Toronto is the capital of Ontario.
Ottawa is in Ontario.
Therefore, Ottawa is the capital of Canada.
In this example, the premises and the conclusion are all true, but the facts that Toronto is the capital of Ontario and that Ottawa is in Ontario provide no support for the statement that Ottawa is the capital of Canada. The inference is therefore a bad or weak one. Only if the information contained in the premises really provides a good reason for holding that the conclusion is true can we say the inference is a strong one.
Second, the logical strength of an argument is often a matter of degree. Some arguments are so strong that the truth of the premises guarantees the truth of the conclusion. Such arguments are called DEDUCTIVE ARGUMENTS, and they constitute strict proofs. But most arguments are not as strong as this; usually, the truth of the premises makes it reasonable to hold that the conclusion is also true, but it does not provide an absolute guarantee. Such arguments are called INDUCTIVE ARGUMENTS. For example:
Arthur has been a moderate social drinker for 20 years.
No one has ever known him to get drunk.
Therefore, he won’t get drunk at the party tonight.
This is a strong argument, since if the premises are true it is reasonable to conclude that the conclusion will also be true. Nevertheless, Arthur might get drunk tonight. Given the truth of the premises this might astonish us, but it is not impossible.
Understanding the concept of logical strength is the key to developing critical thinking skills. The fact that the logical strength of an argument is independent of the truth of its premises means that in order to assess an argument we must do more than merely determine whether its premises are true. And the fact that logical strength may be a matter of degree means that we must be sensitive to the various features of arguments that affect their degree of strength. If we lack critical thinking skills, we can easily be fooled into thinking that an argument is strong when the premises actually provide little or no support for the conclusion. Consider the following inferences:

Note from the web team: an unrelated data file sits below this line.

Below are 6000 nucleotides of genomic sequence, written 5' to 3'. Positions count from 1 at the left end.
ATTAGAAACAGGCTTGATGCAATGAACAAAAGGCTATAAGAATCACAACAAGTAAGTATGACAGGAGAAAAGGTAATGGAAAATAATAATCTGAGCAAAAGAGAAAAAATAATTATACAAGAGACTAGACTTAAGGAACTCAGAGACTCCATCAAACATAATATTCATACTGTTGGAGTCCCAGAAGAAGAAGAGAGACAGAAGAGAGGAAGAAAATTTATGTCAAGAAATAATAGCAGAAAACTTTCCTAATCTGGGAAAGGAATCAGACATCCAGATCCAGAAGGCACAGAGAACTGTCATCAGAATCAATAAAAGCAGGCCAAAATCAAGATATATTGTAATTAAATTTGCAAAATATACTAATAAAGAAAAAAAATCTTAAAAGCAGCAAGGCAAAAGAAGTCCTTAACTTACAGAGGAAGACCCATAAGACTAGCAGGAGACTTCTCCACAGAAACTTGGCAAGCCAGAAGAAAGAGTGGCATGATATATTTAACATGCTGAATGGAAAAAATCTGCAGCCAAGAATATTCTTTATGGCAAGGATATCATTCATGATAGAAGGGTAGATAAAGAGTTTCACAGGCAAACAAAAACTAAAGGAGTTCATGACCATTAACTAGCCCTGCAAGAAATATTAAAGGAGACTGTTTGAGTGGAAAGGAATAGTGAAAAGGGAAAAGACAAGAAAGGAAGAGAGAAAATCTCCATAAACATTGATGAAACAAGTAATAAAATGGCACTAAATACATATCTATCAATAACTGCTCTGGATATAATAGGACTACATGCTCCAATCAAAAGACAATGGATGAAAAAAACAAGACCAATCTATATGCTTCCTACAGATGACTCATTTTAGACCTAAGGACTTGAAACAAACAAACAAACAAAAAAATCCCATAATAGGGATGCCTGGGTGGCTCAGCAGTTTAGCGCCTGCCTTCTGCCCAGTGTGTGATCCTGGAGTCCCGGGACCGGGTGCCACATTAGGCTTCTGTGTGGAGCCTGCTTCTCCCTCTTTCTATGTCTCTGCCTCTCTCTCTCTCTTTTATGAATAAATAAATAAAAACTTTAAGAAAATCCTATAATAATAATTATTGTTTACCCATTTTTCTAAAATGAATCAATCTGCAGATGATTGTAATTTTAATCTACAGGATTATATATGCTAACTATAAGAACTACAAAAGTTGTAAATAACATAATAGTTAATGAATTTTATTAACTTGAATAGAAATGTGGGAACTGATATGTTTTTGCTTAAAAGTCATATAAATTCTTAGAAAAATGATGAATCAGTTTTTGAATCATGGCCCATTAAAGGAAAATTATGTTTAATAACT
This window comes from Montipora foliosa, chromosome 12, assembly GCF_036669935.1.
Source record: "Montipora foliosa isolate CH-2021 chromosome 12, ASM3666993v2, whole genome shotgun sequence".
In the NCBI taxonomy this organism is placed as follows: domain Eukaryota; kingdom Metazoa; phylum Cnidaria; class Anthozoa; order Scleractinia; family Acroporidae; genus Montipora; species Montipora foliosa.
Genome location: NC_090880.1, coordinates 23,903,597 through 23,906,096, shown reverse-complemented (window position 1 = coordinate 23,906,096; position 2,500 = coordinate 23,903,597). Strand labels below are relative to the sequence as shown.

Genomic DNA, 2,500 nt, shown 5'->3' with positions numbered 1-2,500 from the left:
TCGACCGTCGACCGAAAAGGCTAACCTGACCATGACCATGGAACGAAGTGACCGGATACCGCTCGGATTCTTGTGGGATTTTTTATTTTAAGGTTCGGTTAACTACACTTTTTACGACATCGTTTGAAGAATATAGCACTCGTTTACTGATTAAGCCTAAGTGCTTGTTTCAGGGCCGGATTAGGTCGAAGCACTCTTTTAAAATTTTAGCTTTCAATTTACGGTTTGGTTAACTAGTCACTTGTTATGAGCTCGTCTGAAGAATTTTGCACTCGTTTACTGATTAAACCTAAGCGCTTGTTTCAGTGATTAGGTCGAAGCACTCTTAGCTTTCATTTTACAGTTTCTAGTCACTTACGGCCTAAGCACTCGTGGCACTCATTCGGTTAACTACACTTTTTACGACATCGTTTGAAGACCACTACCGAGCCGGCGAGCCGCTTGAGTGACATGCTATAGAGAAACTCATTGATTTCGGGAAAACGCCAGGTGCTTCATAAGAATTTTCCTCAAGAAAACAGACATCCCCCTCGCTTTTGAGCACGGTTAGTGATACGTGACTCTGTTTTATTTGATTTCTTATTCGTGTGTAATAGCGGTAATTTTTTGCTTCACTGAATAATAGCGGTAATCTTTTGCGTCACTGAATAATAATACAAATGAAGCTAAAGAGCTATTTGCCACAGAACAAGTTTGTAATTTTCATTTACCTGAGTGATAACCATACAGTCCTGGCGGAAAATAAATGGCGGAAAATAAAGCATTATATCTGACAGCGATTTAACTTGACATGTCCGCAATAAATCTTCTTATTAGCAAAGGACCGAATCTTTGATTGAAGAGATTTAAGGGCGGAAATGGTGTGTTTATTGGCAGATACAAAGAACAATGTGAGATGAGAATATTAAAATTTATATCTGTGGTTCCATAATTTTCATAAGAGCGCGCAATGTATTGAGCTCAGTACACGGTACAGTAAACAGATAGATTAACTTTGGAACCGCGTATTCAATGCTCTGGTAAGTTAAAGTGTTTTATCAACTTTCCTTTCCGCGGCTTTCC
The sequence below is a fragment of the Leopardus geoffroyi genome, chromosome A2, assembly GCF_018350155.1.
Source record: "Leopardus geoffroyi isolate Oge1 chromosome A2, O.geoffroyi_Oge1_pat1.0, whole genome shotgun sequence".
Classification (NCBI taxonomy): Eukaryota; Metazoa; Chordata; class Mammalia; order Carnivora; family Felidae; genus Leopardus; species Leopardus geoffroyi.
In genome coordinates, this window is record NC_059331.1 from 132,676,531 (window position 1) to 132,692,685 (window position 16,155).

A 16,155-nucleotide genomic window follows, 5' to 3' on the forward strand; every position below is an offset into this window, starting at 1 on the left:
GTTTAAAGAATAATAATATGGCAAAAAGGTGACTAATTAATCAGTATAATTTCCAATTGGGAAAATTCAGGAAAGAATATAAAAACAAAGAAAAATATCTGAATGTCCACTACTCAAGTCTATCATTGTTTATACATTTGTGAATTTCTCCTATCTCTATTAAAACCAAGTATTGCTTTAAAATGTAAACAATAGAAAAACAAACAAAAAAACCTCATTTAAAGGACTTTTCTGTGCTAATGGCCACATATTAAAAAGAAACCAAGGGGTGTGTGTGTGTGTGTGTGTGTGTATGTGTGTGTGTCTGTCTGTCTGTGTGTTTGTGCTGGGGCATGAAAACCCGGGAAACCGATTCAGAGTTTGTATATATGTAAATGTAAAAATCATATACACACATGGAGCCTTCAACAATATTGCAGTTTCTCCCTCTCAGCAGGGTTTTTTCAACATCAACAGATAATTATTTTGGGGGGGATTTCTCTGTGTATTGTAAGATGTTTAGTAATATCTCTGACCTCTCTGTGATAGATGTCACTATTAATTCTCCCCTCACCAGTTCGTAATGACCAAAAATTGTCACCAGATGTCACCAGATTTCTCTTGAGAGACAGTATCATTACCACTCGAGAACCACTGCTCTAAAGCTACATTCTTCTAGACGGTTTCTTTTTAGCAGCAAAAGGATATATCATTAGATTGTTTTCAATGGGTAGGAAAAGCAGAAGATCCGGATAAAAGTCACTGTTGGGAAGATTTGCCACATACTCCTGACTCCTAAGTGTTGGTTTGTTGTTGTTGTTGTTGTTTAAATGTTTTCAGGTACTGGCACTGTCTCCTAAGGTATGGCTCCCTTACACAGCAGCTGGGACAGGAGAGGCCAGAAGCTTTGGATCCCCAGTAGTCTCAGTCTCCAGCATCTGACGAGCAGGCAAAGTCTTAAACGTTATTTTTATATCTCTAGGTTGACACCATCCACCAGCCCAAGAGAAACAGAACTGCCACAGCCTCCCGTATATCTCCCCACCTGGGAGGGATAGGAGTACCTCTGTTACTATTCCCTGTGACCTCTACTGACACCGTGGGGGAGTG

The Liberals won a majority of seats in the last election.
So they must have received more votes than any other party.
My sister always got better grades in school than I did.
That proves that she’s smarter than I am.
Eighty per cent of those who tried Painaway said they would take it the next time they had a headache.
Therefore, Painaway is a better headache remedy.
The city council is unfair to city employees.
Jones is a city councillor.
Hence, Jones is unfair to city employees.
A majority of the union members voted in favour of the contract.
Consequently, these people must be in favour of the 1-per-cent pay reduction in the contract.
Whenever there is high unemployment, interest rates increase.
So high unemployment causes high interest rates.
These are all weak arguments: the conclusions are not adequately supported by their premises. This does not mean that the conclusions are false or even likely to be false. It only means that the evidence presented in the premises, even if true, does not entitle us to draw the conclusion. The premises do not, in other words, adequately support the conclusion.
In section 1.2 we drew a distinction between assessing the truth or falsity of a student and assessing the logical strength of an inference. Although these are quite different tasks, both are important if we want to arrive at the truth. Remember that a strong argument is one whose premises, if true, support its conclusion. In other words, its premises, if true, provide a justification for believing the conclusion to be true. But a logically strong argument, as we saw, may have false premises. So if we want to know whether the conclusion of an argument is likely to be true, we need to know both that the argument is a strong one and that its premises are true. What we want, in other words, are logically strong arguments with true premises. An argument that has both logical strength and true premises is called a SOUND ARGUMENT.